Spiced duck for Pinot
By and large, when I'm thinking about what wine to have with dinner, I start with the main dish and choose a wine to match. But every now and then, circumstances will turn the process around, prompting me to come up with a dish to go along with a specific wine.
Faced with the pleasant duty of taste-testing a very fine New World Pinot from California Wine Club's Connoisseurs' Series last week - the 2002 vintage from Sonoma Coast Winery - I wanted a dinner that would show it off well.
Without having tasted the wine but with a handful of experts' tasting notes on hand, it was clear that it would be a fairly big, bold wine with a lot of structure and fruit. It would probably be too much wine for wild salmon, which would otherwise have been a strong candidate. Something darker and richer would be needed here ... beef, perhaps?
I set out on a shopping trip with beef in mind, but before I got to the butcher counter, something even better caught my eye: A fresh, boneless Muscovy duck breast, weighing in at almost a pound. I love duck, and find that it makes a great match with a variety of red wines, from Northern Italian reds to Rhones to international Pinot Noir.
So duck it would be. I didn't want to do anything grandiose with it ... when I have a very good wine, I'd just as soon let it be the star of the show, with the dinner as backdrop. But since I expected this California Pinot to be on the big side, if not a monolith, I decided to kick the duck up a notch with a simple, bold-flavored spice rub. Nothing fiery - I don't really like hot-and-spicy flavors with excellent wine - but an exotic mix of aromatics that would bring together the earthy duck meat and the wine.
At that point, it came down to a simple matter of sniffing, tasting and experimentation. Normally I don't like to mix a lot of herbs and spices - it's easy to "muddy" the dish and turn it into as much of a mess as a schoolchild smearing oil paints on a canvas. But working with care and sniffing as I went, I was able to come up with a palette of five spices (plus salt and pepper) that worked very nicely with each other and the duck.
At that point, everything fell nicely into place: I sauteed the duck, browning it first in its own fat (and rendering out and discarding as much as possible), then patted on the spice mix and finished it in the oven. Cut into thin slices with a bit of crispy skin on each and infused with the spice-rub aromatics, it was an easy treat, and the flavors worked every bit as well as I had hoped with the first-rate Pinot.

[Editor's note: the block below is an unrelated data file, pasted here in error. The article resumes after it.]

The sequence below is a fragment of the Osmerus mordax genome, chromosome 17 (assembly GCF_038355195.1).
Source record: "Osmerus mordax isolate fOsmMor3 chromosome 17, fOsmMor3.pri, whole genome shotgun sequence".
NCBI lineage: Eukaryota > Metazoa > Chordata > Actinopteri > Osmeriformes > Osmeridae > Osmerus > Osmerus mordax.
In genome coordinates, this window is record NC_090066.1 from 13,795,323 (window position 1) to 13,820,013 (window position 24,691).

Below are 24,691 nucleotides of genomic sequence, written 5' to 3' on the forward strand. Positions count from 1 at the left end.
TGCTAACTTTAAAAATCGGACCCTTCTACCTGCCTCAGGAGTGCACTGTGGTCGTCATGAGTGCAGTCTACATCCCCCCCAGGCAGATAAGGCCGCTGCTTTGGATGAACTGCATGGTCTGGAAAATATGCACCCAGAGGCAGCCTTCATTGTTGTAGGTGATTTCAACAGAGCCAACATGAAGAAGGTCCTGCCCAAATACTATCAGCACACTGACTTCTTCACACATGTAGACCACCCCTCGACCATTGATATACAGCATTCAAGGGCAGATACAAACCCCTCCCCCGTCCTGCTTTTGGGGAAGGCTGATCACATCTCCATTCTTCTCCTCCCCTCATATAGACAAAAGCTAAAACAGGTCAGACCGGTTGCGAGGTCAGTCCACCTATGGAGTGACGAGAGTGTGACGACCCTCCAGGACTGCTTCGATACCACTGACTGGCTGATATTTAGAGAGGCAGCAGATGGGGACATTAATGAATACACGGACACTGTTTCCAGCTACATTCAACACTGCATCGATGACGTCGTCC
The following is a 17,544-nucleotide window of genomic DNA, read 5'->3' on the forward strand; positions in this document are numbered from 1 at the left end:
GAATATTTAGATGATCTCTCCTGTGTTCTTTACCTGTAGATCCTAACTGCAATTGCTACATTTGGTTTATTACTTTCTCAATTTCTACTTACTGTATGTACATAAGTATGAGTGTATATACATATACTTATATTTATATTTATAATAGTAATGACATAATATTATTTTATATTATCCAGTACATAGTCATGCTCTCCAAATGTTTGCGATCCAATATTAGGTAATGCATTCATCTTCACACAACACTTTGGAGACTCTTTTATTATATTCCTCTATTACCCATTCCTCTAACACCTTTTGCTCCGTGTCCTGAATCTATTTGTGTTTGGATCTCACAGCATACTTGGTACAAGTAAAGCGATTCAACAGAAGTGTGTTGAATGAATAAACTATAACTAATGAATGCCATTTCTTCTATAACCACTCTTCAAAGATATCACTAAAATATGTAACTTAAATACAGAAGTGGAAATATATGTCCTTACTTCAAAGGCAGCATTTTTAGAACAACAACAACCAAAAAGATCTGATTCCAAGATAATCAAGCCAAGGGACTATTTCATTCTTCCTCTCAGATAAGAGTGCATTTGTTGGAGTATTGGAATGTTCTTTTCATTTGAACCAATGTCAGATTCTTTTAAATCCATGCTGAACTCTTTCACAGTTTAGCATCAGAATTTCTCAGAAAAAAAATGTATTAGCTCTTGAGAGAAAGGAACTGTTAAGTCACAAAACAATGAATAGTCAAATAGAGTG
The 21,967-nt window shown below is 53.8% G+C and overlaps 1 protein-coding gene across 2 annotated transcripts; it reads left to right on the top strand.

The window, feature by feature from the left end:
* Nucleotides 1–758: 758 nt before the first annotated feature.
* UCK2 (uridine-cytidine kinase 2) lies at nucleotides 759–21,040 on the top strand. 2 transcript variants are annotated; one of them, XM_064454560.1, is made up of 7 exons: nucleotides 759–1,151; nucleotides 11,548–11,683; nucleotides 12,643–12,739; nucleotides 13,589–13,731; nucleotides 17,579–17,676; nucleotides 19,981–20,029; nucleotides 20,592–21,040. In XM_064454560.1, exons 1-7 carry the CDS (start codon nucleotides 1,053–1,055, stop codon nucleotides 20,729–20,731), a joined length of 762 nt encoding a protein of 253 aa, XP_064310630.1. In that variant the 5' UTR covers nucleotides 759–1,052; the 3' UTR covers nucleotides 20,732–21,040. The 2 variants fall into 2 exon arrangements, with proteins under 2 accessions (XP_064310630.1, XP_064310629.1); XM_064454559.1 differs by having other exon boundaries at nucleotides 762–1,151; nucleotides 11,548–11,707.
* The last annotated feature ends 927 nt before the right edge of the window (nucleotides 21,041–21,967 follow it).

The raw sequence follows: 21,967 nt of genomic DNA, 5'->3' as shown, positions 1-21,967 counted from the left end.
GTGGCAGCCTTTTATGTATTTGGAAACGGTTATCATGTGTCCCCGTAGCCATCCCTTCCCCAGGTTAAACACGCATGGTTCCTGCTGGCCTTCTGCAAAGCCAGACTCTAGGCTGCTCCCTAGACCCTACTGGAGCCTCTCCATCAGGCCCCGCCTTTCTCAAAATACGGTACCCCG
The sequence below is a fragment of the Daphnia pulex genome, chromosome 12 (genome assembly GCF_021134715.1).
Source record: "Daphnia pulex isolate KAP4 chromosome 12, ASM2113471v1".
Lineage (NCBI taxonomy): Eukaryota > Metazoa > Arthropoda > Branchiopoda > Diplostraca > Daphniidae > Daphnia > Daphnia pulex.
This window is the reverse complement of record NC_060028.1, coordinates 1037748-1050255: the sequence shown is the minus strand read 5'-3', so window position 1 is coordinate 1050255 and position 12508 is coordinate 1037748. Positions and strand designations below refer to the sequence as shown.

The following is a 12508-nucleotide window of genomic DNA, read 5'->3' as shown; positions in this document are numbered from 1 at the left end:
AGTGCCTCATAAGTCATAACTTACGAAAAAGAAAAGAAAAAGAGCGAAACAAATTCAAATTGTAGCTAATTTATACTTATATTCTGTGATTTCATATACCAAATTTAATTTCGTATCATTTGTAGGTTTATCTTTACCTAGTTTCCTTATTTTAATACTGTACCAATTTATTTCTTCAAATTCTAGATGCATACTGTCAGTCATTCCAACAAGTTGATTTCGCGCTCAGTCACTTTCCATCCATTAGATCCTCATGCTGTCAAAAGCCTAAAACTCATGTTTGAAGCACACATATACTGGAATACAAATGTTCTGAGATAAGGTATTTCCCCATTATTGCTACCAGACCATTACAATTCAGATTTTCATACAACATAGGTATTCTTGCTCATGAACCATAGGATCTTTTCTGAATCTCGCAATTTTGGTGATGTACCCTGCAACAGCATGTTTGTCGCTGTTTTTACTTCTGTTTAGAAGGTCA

It might be interesting to vary the spices and see how the changes work - crushed fennel seed ought to be interesting, for one; or dried oregano. But I'm prepared to testify that the combination featured here is going to be hard to beat. If you try it, please let me know.
INGREDIENTS: (Serves two)
1 boneless duck breast with skin (14 to 16 ounces or about 400 to 500g)
1/2 teaspoon (3g) ground coriander
1/2 teaspoon ground cumin
1/4 teaspoon ground ginger
1/4 teaspoon ground cinnamon
1/4 teaspoon Asian five-spice
1/2 teaspoon salt
1/4 teaspoon freshly ground black pepper
1. Rinse the duck breast and pat it dry. Cut a few slashes in the skin in a checkerboard pattern and place it skin-side down in a small skillet or nonstick saute pan over medium heat. You won't need any additional oil, as the duck will give off plenty. Cook for 10 or 15 minutes or so, turning occasionally but keeping the skin side down, mostly, pouring off the fat from time to time, until the skin is crisp and brown and much of the fat has rendered off. (Save the fat in a clean container; it will keep for a week or two in the refrigerator and makes a fantastic sauteeing medium, if you're not nervous about animal fat.)
2. While the duck is browning, preheat your oven to 400F (200C), and combine all the spice ingredients in a small bowl.
3. Take the duck off heat, drain all the remaining fat, and pat the spice mixture all over. (To avoid burns, I used the back of a spoon to spread and pat the spice.)
4. Using the same pan (assuming it has an oven-proof handle), put the duck into the oven for 10 minutes or so, skin-side down, to finish cooking. A little pink at the center is fine, although rare duck breast is a bit of an acquired taste; check with a meat thermometer and pull it out at around 155F internal temperature if you don't want to go by guess and feel.
5. Slice the duck crosswise in fairly thin strips, with a bit of crispy skin along the edge of each, and serve with a starch (I like it with steamed rice) and something green and a very good Pinot Noir.
As noted, this dish was designed specifically to go with a big, bold but not monolithic North Coast California Pinot Noir, the Sonoma Coast Vineyards 2002 Pinot Noir featured in the California Wine Club Connoisseurs' Series
report in Monday's <I>30 Second Wine Advisor</I>. It would certainly fare well with any good quality New World Pinot or even a Burgundy in the bigger, riper style (including many of the 2003s).